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What If a Student Wants to Change the Gender on their School Records? Navigating the Issues.


Recently there has been a lot of media attention regarding the manner in which some non-government schools manage issues relating to the gender identity of students, prospective students and even past students. The debate around the religious discrimination Bills currently before Federal Parliament has only brightened the spotlight on these issues. Regardless of this media attention, many schools have begun to assess their school policies and practices with a focus on creating an environment where all students, including transgender and gender-expansive students, feel that they belong and are safe and welcome in the school.

In taking these steps, schools may have to navigate complex issues. What should a school do if a student requests a change to the gender that is recorded on their school records? And is a school required to obtain the consent of the student’s parent/guardian in order to change those records? “School records” in this context would include academic, testing and school medical records.

There are no simple answers to these questions, and a school will need to consider a number of factors to ensure that their duty of care to the student remains their priority. This article looks at the factors and how a school can manage requests from students to change their gender (or pronoun) on their school records both with and without a parent/guardian’s consent.


Student Duty of Care

All schools are aware that they have a duty to take reasonable measures to protect students from risks of foreseeable harm. When responding to a student’s request concerning their gender identity, the school’s duty of care to the student is paramount, as these matters can be particularly complex and fraught and can affect the health and wellbeing of the student. The student’s wellbeing will need to be considered carefully at every step of the process.


Parent/Guardian Involvement

A school’s duty of care towards a student will need to be considered when factoring in parent/guardian involvement and consent. The agreement of a parent/guardian will inevitably simplify the process of changing a student’s records. However, if there is disagreement between the parents and the student as to changing the student’s name or pronoun, it will be a matter for the school to decide whether the student has the relevant level of maturity and understanding to be able to make decisions themselves without parental consent.

If the student is mature enough to understand the implications of their decision and has indicated a lack of support from their family or a risk of harm at home because of affirming their gender identity, the school will need to ensure that they are acting in the best interests of the student and not in a way that could contribute to the risk of harm.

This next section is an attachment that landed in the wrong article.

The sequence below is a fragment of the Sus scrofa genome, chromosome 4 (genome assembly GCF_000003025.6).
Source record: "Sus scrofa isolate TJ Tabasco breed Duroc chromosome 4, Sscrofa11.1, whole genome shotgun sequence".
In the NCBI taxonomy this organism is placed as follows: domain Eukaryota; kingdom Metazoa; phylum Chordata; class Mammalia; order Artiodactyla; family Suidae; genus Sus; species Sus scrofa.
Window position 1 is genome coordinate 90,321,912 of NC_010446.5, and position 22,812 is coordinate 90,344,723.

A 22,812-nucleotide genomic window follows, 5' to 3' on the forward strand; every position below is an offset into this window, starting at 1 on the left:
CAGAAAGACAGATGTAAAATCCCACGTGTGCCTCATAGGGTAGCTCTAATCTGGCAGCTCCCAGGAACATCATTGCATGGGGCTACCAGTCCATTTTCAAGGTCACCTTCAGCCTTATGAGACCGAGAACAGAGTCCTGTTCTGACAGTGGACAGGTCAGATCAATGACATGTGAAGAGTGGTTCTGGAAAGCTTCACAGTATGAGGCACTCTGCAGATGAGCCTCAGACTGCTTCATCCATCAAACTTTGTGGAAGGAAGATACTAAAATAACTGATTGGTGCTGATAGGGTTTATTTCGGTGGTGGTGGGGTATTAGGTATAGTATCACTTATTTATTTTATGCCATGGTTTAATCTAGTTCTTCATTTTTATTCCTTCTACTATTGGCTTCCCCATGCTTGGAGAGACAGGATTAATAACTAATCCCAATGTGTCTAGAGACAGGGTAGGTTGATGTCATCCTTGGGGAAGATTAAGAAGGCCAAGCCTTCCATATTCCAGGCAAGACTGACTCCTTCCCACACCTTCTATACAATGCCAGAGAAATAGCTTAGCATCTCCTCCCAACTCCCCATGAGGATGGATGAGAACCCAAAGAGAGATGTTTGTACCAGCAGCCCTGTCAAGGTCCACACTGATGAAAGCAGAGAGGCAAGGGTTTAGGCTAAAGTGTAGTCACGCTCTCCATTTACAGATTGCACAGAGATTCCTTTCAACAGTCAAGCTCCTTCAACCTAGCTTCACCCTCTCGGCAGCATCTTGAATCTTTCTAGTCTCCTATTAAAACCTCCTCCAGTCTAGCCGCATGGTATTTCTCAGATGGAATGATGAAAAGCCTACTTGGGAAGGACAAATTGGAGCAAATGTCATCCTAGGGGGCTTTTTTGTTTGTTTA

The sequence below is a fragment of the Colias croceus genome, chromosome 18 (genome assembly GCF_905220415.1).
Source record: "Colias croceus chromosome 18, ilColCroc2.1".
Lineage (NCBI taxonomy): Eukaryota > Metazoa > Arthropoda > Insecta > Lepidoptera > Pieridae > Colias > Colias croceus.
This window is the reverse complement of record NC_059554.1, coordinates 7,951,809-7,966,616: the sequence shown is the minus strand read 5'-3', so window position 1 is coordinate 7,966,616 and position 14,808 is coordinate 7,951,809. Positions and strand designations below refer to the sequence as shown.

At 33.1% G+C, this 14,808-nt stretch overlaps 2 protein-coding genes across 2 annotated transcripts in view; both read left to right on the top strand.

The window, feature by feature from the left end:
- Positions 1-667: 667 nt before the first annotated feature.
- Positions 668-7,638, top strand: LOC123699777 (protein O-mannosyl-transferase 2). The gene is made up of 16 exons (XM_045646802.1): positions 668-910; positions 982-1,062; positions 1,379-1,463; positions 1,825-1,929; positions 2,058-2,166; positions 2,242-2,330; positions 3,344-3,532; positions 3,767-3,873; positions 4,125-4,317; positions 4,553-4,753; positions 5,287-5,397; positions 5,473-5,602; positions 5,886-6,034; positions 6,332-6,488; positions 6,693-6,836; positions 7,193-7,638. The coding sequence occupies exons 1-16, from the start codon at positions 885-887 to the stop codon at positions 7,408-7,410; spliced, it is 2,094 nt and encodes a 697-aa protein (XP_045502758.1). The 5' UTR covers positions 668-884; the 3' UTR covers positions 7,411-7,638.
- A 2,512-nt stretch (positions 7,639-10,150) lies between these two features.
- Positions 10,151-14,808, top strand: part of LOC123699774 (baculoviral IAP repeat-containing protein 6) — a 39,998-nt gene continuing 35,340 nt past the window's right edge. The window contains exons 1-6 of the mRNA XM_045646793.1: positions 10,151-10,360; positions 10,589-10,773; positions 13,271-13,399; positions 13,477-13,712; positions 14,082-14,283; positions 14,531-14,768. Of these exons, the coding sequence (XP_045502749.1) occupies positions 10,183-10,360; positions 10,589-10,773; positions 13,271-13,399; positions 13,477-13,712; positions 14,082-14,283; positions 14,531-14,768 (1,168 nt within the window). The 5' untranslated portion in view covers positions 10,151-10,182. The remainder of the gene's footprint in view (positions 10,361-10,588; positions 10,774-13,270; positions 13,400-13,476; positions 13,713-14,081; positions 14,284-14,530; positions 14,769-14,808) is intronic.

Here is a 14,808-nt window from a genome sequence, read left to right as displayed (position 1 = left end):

Official Documents

In the unofficial day-to-day context, students’ wishes are usually taken into account when they ask to alter their personal details, such as when they ask for a preferred pronoun or name to be used on class rolls. Parental disapproval should not prevent the school from using the student’s preferred name and pronouns in these circumstances. Failure by the school to consent to make those changes may amount to gender discrimination (which is discussed later in the article).

However, complexities arise where a student wishes to change official school records without parent/guardian consent. As the majority of students are under the legal age of 18, it is often very difficult for them to legally change their name on primary legal documents such as their passport or birth certificate without parent/guardian consent. Furthermore, some official documents must be consistent with a birth certificate or passport, and so cannot be changed until the change is first made to the primary documents.

If parent/guardian consent is given and there are no other legal requirements, the school should be able to begin the process of changing official school records. However, as mentioned above, if there is disagreement between the parents and the student as to changing the student’s name or pronoun, it will be a matter for the school to decide whether the student has the relevant level of maturity and understanding to be able to make decisions themselves without parental consent and how changing that pronoun, or not changing that pronoun, will affect the welfare of the student in light of the school’s duty of care.

Schools may also receive requests from former students who wish to change their details on official school records. Changing these records will be important for former students who are seeking employment and wish to have their name and pronouns accurately reflected on formal documentation such as academic records. Past students may ask to have these official school records changed if they have officially changed their name on primary legal documents such as a passport or driver’s licence.


Discrimination Laws

Very generally, the law is this: it is unlawful to treat a person less favourably than you would treat another person who did not have the characteristics protected by anti-discrimination laws. Unlawful “direct discrimination” based on gender identity is when someone treats the person unfairly or bullies them because of their gender identity.  According to the Australian Human Rights Commission, refusing to change a person’s records to reflect their preferred name or preferred pronoun may be an example of “indirect” gender identity discrimination.